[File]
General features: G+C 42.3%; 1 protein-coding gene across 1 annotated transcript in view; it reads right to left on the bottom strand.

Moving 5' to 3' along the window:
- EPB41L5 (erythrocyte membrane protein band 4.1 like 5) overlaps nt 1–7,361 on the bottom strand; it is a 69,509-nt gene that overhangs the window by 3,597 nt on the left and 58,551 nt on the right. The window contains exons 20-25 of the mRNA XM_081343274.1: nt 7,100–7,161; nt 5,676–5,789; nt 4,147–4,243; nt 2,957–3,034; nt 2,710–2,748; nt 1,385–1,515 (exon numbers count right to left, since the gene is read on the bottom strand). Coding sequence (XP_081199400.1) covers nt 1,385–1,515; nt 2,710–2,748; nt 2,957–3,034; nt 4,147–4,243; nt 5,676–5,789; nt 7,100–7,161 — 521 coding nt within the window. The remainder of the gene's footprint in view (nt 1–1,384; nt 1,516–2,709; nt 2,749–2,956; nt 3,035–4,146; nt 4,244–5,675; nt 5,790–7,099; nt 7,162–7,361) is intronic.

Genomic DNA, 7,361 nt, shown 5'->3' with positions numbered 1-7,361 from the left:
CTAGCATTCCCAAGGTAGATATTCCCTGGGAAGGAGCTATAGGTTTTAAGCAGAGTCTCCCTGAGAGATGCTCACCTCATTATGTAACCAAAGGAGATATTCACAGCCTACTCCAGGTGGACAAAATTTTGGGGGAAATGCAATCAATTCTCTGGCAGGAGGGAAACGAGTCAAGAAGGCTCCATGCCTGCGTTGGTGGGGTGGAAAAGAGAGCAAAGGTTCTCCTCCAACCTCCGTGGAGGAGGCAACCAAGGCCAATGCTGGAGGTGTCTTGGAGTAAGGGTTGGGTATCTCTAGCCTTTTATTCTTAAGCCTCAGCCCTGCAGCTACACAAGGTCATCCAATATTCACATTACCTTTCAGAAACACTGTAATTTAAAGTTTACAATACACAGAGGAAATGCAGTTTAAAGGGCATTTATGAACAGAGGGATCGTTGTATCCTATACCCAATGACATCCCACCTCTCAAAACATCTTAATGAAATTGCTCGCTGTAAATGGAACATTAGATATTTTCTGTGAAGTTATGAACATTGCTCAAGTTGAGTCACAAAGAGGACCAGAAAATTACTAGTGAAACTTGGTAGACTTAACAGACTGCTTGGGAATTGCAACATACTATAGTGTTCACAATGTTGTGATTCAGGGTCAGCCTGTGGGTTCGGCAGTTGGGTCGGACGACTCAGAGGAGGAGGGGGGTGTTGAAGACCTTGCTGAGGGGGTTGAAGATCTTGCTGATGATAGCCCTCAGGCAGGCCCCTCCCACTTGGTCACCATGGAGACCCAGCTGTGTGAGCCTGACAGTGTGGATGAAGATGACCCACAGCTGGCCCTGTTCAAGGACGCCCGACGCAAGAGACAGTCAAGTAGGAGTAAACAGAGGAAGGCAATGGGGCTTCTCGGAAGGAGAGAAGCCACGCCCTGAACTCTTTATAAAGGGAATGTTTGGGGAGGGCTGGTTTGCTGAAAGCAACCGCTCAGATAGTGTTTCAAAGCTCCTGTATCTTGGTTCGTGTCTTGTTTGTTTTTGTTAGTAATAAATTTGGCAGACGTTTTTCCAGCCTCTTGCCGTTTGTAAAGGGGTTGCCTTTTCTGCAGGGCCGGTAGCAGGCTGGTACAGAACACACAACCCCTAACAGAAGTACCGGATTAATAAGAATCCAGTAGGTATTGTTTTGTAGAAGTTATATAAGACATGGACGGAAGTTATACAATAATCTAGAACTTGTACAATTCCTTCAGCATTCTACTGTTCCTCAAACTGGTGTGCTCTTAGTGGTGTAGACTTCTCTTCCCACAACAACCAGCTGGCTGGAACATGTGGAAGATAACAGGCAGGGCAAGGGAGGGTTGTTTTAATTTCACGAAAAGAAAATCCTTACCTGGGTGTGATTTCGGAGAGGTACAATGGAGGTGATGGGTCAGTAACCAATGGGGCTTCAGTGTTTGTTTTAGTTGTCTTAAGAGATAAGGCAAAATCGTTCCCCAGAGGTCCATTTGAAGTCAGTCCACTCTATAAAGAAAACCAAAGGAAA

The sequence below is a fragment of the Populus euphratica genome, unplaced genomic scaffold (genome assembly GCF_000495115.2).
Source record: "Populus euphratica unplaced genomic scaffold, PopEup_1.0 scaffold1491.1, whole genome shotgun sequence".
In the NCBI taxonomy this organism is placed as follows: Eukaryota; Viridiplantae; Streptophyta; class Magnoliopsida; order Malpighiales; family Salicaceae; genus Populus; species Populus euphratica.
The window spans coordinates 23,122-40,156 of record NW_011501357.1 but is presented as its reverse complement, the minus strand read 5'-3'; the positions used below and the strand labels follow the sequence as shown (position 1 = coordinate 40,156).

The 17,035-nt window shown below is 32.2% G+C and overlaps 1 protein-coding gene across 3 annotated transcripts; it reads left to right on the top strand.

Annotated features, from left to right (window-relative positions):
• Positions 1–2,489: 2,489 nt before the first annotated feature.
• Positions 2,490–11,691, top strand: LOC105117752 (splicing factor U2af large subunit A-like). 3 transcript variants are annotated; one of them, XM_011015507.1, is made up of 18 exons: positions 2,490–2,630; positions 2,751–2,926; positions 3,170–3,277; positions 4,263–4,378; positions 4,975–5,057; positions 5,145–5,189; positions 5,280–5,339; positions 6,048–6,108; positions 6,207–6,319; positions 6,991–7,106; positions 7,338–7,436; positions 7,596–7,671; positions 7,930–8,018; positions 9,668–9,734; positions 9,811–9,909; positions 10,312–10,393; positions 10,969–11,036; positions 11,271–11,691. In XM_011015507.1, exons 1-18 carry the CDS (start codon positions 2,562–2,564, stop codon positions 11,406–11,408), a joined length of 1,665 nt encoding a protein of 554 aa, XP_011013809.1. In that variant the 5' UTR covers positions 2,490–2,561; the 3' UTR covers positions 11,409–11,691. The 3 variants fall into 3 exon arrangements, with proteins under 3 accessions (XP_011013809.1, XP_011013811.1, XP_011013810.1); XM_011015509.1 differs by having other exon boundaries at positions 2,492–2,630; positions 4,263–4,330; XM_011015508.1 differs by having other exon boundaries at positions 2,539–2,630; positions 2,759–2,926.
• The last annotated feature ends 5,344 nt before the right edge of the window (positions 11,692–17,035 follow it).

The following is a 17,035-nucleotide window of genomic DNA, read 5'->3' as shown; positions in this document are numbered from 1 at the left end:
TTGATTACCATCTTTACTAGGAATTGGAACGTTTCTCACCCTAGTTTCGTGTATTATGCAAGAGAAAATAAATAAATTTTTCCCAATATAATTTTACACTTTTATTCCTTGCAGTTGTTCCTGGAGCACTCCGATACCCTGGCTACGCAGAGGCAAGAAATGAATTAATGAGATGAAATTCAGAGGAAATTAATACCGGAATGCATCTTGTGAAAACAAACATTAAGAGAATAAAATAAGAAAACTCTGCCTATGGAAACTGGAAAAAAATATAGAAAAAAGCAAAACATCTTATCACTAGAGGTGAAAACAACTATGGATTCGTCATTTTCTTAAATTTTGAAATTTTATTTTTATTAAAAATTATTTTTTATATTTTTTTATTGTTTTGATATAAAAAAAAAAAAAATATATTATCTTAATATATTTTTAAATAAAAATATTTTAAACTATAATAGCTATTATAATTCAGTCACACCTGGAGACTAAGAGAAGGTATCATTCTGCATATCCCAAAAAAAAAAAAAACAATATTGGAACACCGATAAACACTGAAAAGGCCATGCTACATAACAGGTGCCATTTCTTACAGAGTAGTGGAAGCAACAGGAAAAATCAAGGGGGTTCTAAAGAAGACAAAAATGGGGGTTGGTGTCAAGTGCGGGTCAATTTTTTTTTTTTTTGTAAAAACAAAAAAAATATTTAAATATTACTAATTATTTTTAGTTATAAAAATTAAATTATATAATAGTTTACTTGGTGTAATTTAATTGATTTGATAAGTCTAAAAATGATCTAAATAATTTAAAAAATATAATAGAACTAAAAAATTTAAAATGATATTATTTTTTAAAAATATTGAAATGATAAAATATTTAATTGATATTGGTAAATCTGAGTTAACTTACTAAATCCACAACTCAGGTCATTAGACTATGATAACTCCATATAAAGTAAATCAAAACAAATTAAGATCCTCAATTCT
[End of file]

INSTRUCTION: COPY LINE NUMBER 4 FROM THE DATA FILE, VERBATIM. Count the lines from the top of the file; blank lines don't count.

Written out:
Genomic DNA, 7,361 nt, shown 5'->3' with positions numbered 1-7,361 from the left: